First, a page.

Facebook has been stepping up its effort in many departments this year, from password recovery to its attack on fake or promoted news. One ex-employee, however, is more concerned over Facebook’s contribution to social media tearing apart society.
Former Vice President for growth at Facebook, Chamath Palihapitiya spoke to Stanford Graduate School of Business about his “tremendous guilt” on his contribution to “ripping apart the social fabric of how society works.”
“The short-term, dopamine-driven feedback loops we've created are destroying how society works,” explains Palihapitiya. “No civil discourse, no cooperation; misinformation, mistruth. And it's not an American problem — this is not about Russians ads. This is a global problem.”
Of course, he is speaking of the larger picture including all social media sites and how human nature continuously seeks instant gratification rather than working for that dopamine hit.
Facebook has since responded to these comments, stating that “”Chamath has not been at Facebook for over 6 years,” and that the company is very different now to what it was back then.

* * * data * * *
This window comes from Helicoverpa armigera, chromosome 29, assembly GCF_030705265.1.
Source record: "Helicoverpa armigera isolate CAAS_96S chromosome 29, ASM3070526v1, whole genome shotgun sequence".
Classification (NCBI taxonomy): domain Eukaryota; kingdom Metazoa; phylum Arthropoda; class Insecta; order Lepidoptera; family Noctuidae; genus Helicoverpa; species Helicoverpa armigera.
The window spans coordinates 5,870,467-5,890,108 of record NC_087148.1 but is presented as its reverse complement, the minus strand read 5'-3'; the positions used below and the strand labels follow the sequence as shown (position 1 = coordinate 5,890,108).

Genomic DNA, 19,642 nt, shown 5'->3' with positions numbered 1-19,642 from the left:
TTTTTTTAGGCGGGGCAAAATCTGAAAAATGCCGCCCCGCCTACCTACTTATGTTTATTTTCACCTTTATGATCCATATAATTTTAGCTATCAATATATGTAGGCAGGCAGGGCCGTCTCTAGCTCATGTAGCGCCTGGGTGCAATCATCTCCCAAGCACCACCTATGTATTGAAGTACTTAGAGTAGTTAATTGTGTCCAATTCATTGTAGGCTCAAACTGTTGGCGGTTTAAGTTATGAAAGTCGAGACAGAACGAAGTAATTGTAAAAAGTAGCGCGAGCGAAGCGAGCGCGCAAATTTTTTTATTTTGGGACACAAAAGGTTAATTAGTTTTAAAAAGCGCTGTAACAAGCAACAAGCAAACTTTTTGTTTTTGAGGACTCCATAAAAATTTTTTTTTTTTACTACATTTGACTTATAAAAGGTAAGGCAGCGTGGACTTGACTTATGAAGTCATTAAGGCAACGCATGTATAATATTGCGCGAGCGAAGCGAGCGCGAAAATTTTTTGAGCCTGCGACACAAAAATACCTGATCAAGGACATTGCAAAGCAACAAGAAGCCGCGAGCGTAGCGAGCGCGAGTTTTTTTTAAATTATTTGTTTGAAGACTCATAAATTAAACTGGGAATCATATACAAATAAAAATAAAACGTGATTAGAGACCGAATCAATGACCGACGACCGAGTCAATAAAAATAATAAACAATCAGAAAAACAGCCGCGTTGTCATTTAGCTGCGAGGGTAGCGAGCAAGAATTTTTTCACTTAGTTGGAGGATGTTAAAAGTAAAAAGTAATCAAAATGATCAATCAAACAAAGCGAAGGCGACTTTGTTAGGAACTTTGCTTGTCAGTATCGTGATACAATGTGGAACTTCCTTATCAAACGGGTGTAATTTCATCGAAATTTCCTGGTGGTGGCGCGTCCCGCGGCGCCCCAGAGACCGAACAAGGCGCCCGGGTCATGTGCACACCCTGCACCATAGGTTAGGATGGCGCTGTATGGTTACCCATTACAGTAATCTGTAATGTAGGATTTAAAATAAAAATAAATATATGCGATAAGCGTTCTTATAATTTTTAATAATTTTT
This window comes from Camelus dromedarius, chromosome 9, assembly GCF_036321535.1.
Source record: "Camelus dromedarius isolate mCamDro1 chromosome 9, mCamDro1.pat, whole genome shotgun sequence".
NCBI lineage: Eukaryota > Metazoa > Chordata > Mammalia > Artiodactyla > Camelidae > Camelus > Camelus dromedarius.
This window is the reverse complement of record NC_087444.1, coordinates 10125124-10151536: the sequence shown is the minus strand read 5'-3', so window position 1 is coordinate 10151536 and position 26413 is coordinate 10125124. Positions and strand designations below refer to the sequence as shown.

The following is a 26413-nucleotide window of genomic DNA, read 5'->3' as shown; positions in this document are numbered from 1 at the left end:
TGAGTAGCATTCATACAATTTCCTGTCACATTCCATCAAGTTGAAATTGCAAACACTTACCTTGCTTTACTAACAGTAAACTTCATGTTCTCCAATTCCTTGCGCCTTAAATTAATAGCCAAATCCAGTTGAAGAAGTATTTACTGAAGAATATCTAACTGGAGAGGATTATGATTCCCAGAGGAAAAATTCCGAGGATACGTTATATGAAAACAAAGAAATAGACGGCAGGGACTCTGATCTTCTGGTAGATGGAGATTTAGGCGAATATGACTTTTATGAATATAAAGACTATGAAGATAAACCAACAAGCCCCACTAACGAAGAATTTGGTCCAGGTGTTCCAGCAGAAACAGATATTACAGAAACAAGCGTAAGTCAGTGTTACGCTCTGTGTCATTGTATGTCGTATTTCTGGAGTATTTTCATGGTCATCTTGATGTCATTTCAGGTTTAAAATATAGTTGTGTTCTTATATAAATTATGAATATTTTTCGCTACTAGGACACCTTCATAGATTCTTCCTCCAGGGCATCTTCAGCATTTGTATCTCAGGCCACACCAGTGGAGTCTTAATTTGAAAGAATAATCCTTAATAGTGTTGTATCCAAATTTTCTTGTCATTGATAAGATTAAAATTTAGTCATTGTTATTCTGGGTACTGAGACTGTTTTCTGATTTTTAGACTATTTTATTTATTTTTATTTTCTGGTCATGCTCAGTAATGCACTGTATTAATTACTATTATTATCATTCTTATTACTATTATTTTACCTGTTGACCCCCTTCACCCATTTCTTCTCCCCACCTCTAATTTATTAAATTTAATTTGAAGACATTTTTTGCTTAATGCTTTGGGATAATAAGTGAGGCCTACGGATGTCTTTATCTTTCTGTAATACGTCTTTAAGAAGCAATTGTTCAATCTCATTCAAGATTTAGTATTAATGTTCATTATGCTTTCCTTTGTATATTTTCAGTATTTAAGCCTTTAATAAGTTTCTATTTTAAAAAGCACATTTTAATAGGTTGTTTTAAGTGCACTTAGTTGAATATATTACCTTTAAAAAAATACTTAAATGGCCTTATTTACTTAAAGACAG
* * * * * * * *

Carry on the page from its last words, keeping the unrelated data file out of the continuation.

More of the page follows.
“As we have grown, we have realised how our responsibilities have grown … We take our role very seriously and we are working hard to improve. We've done a lot of work and research with outside experts and academics to understand the effects of our service on well-being, and we're using it to inform our product development. We are also making significant investments more in people, technology and processes, and – as Mark Zuckerberg said on the last earnings call – we are willing to reduce our profitability to make sure the right investments are made.”
Palihapitiya’s points add onto former Chairman Sean Parker’s comments just last month, in which he described how social media “changes your relationship with society,” going on to worry about its effects on children’s brains.
KitGuru Says: At the very least, Facebook seems to know it is a huge force and has to act accordingly for the benefit of society. Ultimately, responsibility falls on parents to protect their children from the effects of social media as best they can in the meantime. Do you think social media impacts negatively on society?